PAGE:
As mentioned earlier, most of the available data come from studies on the treatment of AVMs. However, the use of ethanol sclerotherapy has been expanding to involve other areas of medical treatment such as renal artery embolization (RAE). As opposed to some cases of AVMs, RAE is a less invasive procedure that is often performed in an outpatient setting. Some of its major applications include preoperative ablation of renal tumors, palliation of inoperable renal malignancies, and treatment of renal vascular malformations or massive hemorrhages [14]. Although side effects have been reported, they mainly consist of inadvertent embolization of untargeted vessels or postoperative symptoms of nausea, vomiting, and flank pain which is also known as “postinfarction syndrome” [15]. The fact that major systemic complications are rare [16] might be due to the more localized field of operation in RAE, as compared to AVMs, which may have a larger volume and allow easier access of ethanol to the systemic circulation.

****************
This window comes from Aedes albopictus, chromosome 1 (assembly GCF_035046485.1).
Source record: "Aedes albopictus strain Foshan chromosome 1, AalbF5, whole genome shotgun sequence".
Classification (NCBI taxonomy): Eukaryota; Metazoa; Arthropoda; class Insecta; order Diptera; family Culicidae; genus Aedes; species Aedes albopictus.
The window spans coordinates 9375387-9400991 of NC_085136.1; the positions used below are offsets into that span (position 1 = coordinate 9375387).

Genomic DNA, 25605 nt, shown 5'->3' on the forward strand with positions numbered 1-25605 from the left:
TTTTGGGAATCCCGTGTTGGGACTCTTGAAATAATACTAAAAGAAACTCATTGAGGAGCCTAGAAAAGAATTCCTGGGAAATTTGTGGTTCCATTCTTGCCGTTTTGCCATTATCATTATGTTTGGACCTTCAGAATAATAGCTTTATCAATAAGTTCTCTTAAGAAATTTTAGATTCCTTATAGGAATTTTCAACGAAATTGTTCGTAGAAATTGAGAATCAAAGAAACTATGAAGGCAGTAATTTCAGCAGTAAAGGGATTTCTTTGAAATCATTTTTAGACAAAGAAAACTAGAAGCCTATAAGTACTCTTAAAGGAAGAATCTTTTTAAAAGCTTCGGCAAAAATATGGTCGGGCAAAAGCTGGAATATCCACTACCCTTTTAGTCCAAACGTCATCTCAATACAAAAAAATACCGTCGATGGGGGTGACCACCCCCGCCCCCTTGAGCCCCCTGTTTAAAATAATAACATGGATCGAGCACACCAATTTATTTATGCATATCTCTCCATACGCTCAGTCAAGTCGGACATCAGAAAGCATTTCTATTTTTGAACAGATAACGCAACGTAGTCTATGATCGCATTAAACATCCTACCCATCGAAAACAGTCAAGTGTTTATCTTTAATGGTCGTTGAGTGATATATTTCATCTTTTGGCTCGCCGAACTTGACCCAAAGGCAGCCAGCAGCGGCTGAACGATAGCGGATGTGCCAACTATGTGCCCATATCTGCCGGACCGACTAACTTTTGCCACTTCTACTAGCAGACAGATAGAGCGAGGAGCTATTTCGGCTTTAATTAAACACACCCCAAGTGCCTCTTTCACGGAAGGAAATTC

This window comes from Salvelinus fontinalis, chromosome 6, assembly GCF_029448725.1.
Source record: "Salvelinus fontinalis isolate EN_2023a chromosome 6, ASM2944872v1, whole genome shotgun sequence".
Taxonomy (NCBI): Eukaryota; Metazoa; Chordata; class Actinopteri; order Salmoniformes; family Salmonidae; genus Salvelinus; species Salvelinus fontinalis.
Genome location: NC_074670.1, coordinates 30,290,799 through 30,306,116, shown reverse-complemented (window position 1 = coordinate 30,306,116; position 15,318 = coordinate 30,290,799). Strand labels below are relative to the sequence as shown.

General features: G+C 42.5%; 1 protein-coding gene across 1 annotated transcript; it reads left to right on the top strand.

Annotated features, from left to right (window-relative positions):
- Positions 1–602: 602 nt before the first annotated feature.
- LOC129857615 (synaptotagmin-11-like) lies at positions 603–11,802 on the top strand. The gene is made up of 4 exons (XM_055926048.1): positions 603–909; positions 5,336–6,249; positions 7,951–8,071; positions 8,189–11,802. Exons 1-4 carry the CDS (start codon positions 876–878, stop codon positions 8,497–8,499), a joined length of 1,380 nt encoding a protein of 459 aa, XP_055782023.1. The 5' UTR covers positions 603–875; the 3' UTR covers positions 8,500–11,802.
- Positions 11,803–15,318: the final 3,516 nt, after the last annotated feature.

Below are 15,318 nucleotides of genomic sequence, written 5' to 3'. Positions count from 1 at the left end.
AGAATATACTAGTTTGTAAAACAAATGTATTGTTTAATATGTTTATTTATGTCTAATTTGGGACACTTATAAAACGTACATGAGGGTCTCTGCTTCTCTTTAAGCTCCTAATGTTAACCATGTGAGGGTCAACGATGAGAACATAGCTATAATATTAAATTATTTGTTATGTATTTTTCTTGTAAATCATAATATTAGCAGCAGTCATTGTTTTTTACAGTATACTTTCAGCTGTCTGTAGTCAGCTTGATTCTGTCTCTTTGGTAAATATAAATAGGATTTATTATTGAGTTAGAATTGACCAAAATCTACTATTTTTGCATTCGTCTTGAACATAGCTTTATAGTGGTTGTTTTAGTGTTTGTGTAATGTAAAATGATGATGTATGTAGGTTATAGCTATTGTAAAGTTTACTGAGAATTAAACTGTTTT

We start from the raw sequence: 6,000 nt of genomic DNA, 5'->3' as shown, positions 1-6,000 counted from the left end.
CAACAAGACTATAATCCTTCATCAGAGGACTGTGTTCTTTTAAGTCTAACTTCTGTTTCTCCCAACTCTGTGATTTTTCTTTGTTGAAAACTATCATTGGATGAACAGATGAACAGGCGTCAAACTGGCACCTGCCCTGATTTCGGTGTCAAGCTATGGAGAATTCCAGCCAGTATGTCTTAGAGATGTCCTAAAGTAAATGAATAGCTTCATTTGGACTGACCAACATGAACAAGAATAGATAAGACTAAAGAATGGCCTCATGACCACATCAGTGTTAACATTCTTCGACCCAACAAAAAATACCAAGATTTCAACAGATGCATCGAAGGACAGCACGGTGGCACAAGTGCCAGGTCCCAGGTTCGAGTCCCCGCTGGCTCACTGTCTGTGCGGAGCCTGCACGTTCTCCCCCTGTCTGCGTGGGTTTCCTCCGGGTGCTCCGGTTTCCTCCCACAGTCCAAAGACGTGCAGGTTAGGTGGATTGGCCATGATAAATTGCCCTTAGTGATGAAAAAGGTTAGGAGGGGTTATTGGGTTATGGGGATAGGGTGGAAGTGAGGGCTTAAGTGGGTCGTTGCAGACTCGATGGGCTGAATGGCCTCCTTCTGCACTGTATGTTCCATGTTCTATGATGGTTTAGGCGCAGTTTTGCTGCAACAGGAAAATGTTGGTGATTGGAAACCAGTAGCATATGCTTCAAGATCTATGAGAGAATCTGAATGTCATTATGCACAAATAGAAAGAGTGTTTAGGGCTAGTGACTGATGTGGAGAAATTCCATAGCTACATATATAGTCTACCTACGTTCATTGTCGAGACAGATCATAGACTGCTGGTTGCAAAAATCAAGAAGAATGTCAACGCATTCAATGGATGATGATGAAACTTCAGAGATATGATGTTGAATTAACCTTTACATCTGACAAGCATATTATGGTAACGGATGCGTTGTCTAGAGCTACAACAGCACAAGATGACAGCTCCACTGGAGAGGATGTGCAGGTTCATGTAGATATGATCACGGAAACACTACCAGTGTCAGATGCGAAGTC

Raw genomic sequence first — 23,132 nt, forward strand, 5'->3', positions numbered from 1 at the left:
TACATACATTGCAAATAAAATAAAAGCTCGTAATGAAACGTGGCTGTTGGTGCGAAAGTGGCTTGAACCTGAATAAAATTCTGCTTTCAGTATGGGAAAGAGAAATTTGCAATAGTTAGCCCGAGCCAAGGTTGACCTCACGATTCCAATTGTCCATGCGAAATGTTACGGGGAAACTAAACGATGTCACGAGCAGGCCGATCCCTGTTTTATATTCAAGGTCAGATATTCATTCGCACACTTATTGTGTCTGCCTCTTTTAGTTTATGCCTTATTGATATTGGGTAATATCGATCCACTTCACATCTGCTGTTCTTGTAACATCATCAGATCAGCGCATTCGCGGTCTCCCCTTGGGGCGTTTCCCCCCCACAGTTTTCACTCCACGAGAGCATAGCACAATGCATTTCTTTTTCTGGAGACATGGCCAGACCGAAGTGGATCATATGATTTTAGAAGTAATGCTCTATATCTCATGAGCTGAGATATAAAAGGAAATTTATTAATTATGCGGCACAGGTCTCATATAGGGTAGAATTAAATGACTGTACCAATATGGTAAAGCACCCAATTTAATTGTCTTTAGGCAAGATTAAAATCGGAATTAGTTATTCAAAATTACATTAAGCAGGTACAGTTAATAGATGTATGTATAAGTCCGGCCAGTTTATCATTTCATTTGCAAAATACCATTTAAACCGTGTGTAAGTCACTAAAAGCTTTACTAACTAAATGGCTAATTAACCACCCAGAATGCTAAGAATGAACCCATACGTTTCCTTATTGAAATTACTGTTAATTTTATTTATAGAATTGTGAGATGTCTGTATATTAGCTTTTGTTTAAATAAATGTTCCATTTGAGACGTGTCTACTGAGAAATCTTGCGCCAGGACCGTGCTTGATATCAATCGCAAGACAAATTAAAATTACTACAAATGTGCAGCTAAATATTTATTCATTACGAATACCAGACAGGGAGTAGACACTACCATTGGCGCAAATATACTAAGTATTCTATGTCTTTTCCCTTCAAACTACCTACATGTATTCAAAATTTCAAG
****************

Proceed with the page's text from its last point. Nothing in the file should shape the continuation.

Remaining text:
Our case highlights the potential for significant adverse effects, even with minimally invasive RAE procedures. A high index of suspicion is warranted in such cases, and prompt treatment is the key. When respiratory distress develops, adequate ventilation should be provided, ethanol injection stopped, and vasodilators administered. Continuous monitoring of PAP during the procedure and in the recovery period is indicated, and its routine use may be helpful in early diagnosis and management of elevated PAP.

4. Conclusion

(i)Pulmonary artery hypertension (PAH) is a major complication of ethanol sclerotherapy and is thought to be secondary to precapillary vasospasm.(ii)PAH has been mostly reported in the use of ethanol sclerotherapy for treatment of arteriovenous malformations (AVMs) but may occur in minor outpatient procedures, such as preoperative renal artery embolization (RAE).(iii)Treatment of PAH related to ethanol sclerotherapy consists of prompt diagnosis, adequate oxygenation, administration of vasodilators, and close monitoring, preferably in the intensive care unit.(iv)Preventive measures include following safe practice protocols for ethanol sclerotherapy, adequate sedation and analgesia, and continuous monitoring of pulmonary artery pressure (PAP) during the procedure and in the recovery room.(v)Further research is needed regarding the possible relative and absolute contraindications to ethanol sclerotherapy, such as in cases of preexisting cardiopulmonary disease.

Conflict of Interests

The authors declare that there is no conflict of interests regarding the publishing of this paper.